Victorians were fond of what my brother-in-law calls, dildo rails.

Modern upgrades have fixed the damp problems, and made them light and airy.



https://www.istockphoto.com/photos/farmhouse

As you can see,
 

TheMightyAz

Senior Member
Okay
Most buildings in the country, unless built by mega-rich show-offs, are made up of stuff scavenged locally. No proper roads to move material around. A straight line was near enough. Spirit levels were how much alcohol they had drunk. Most buildings have different level floors between rooms.

Most have grown by adding bits on over the years. They can be stone original with brick extensions. All shapes of chimney pots. Usually smallish windows. Proper doors are split like stables.

Nothing 'square.' No foundations. No damp course.

Damp was a major problem. Usually solved by wooden cladding on the inside.

Victorians were fond of what my brother-in-law calls, dildo rails.

Modern upgrades have fixed the damp problems, and made them light and airy.



https://www.istockphoto.com/photos/farmhouse

As you can see,

Yeah, that's the sort of image I was going for. Sort of haphazard and yet sturdy.
 

TheMightyAz

Senior Member
Revision 2:

As beautiful as Eldmoore Valley was, it hadn’t been the deciding factor. That had been the farmhouse itself. If the heavens threw everything it could muster at the valley, even with all else razed to the ground, this little bully of a building would still be standing. A resolute stone sentinel.

Every room was minimalist and functional, the narrow stairs and landing underlined this build philosophy. The choppy, thick bricks and twisted wood solidified it further. Cool to the palm and hard to a knuckle.

Sarah adored the all in one kitchen come living room, with its extended worktop partitioning the two halves. Both loved the woodwork, rough hewed, gnarled and knotty, smoothed as if honed by the ocean a millennia ago. The flagstone floor and king posts with cross beams brought the whole thing together. At night, when the wall lights shone, shadows criss-crossed the V of the ceiling.

I need to bring in a chilled iron smell somewhere. I distinctly remember that smell! The flagstones seems the obvious place but I've given it a go and don't like it. I'll rethink for revision 3.

I tried 'ferric' but, even though it's right, it felt like one of those thesaurus moments. Maybe if I tie it in with a little alliteration it might alleviate that feeling.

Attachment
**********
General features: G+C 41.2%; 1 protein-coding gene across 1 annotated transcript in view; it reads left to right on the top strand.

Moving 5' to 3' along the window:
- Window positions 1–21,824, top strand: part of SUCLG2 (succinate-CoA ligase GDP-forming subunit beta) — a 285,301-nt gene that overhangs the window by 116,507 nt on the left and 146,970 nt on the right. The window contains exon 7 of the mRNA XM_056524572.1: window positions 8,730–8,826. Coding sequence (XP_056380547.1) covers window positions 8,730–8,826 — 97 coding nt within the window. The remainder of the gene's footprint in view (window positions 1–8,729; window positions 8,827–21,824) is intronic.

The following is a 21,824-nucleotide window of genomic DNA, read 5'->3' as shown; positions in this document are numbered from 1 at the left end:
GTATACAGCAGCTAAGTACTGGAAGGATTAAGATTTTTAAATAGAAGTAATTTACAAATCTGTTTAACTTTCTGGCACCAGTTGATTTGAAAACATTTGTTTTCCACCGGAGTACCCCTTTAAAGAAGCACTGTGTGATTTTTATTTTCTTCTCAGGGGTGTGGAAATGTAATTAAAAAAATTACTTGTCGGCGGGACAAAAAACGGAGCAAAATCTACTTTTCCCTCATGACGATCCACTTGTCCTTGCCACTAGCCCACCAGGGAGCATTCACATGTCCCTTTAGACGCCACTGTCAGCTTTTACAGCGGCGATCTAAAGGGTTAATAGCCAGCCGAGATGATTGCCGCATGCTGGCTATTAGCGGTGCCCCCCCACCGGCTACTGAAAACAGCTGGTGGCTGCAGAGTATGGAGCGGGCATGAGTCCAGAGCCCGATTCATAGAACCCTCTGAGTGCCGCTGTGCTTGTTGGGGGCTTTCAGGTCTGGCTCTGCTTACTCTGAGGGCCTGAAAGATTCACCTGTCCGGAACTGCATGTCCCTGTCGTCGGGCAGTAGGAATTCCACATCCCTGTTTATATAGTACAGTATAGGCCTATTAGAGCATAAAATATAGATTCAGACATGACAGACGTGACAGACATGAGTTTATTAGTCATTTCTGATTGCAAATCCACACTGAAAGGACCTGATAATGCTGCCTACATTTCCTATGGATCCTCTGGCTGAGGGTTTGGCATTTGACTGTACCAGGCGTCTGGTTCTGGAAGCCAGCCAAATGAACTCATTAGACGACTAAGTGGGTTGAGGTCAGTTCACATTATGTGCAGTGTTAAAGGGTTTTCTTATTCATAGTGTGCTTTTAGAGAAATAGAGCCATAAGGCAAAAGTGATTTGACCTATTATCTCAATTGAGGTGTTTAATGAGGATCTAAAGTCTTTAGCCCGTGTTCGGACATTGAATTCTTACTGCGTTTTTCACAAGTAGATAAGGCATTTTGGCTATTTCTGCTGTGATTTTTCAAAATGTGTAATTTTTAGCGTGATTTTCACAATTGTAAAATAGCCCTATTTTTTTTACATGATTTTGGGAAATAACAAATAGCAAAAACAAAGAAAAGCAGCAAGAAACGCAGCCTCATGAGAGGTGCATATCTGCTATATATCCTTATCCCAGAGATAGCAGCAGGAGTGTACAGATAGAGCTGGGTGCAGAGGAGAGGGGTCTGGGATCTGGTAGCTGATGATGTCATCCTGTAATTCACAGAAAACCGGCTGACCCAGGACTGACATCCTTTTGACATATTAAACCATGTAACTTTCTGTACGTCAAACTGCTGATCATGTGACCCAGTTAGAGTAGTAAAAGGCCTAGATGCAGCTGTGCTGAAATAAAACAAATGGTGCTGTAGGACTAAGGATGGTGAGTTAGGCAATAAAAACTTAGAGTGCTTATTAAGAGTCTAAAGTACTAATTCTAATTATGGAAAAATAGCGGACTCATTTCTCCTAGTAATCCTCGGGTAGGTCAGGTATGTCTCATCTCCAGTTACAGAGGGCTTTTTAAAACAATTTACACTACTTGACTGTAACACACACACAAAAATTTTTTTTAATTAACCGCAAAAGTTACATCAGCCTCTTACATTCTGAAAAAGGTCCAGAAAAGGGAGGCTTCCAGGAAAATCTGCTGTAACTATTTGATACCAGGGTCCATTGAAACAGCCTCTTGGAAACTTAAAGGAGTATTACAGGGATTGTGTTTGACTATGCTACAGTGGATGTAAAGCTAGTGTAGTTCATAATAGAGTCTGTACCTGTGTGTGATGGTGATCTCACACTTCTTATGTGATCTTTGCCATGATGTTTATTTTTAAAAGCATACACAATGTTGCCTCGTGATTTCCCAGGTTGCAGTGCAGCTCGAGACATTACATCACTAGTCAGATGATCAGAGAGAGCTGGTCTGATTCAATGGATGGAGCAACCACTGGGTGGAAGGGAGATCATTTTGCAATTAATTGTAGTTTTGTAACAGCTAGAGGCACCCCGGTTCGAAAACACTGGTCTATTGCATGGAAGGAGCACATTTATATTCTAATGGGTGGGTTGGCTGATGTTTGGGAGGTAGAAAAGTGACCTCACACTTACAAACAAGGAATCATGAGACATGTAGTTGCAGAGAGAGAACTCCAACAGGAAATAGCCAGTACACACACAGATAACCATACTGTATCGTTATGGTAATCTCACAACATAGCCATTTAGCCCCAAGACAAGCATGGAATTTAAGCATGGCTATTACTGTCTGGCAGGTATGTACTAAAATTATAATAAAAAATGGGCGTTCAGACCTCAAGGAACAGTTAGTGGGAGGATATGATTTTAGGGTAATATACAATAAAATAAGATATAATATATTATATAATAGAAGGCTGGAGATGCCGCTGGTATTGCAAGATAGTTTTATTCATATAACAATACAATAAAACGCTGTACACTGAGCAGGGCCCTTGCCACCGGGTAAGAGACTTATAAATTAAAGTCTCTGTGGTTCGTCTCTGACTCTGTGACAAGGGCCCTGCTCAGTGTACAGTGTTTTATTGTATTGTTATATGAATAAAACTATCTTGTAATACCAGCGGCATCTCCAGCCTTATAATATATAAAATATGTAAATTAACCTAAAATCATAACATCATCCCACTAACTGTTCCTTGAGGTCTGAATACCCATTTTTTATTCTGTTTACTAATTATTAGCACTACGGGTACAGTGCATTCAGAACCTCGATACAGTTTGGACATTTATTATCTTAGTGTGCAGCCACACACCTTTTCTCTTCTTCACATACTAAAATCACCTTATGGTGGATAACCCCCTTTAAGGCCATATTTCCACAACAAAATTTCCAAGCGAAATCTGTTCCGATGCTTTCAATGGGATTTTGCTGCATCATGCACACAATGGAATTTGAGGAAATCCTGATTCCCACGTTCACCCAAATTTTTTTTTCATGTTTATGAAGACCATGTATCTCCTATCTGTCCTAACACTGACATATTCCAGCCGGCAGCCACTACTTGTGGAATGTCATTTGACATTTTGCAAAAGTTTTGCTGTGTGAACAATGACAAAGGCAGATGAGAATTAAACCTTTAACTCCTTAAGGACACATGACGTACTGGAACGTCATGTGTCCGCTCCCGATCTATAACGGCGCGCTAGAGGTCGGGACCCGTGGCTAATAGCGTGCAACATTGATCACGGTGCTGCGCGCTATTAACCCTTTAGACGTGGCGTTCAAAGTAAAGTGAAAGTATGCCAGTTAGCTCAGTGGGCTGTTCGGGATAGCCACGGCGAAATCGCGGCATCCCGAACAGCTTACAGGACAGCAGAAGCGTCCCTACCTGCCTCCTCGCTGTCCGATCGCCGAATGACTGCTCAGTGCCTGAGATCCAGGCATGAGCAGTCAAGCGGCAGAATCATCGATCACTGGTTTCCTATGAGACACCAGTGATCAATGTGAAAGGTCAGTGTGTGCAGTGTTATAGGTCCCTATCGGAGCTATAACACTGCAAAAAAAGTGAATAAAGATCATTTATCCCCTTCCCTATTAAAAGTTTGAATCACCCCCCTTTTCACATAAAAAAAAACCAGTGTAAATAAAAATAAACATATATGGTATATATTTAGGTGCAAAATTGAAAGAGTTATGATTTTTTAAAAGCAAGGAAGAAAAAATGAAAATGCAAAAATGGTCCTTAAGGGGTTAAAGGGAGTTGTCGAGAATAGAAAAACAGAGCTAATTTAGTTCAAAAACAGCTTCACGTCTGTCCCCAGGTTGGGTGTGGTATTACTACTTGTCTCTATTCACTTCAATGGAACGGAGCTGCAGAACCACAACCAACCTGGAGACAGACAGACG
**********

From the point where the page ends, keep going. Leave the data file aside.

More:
'A delicate ferric scent permeated the flagstones, cool and acute, a reminder of the bedrock on which it's built.'
'A delicate ferric scent permeated the flagstones, cool and acute, a treasure of the bedrock on which it's built.'
'A delicate ferric scent permeated the flagstones, cool and acute, a gift from the bedrock on which it's built.'

Er ... I don't know ... There's something there but I can't quite get it yet.

Revision 3:

As beautiful as Eldmoore Valley was, it hadn’t been the deciding factor. That had been the farmhouse itself. If the heavens threw everthing it could muster at the valley, even with all else razed to the ground, this little bully of a building would still be standing. A resolute stone sentinel.

Every room was minimalist and functional, the narrow stairs and landing underlined this build philosophy. The choppy, thick bricks and twisted wood solidified it further. Cool to the palm and hard to a knuckle.

Sarah adored the all in one kitchen come living room, with its extended worktop partitioning the two halves. Both loved the woodwork, rough hewed, gnarled and knotty, smoothed as if honed by the ocean a millennia ago. An exquisite ferric scent permeated the flagstone flooring, earthy and acute, a gift from the bedrock. Bold king posts with cross beams united the tenor, and at night, when the wall lights shone, shadows criss-crossed the V of the ceiling.

'design' instead of 'scene'? 'united the tenor'? I'm getting there!

Can you unite a 'tenor'? Maybe 'ensemble'? Naaaa ...
 
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TheMightyAz

Senior Member
So, this is what I've finally settled on.

As beautiful as Eldmoore Valley was, it hadn’t been the deciding factor when scouting for a new home. That had been the farmhouse. If the heavens rained hell itself upon the valley, even with all else razed to the ground, this resolute stone sentinel would still be standing.

Each room was simple and functional, while the narrow stairs and landing underlined this build philosophy. The choppy, thick bricks and twisted wood solidified it further. Cool to the palm and hard to a knuckle.

Sarah adored the all in one kitchen-cum-living room, with its extended worktop partitioning the two halves. Both loved the woodwork, rough hewed, gnarled and knotty, smoothed as if honed by the ocean a millennia ago. An exquisite earthy scent permeated the flagstone flooring, ferric and acute, a gift from the bedrock. Bold king posts with cross beams united the design, and at night, when the wall lights shone, shadows criss-crossed the V of the ceiling.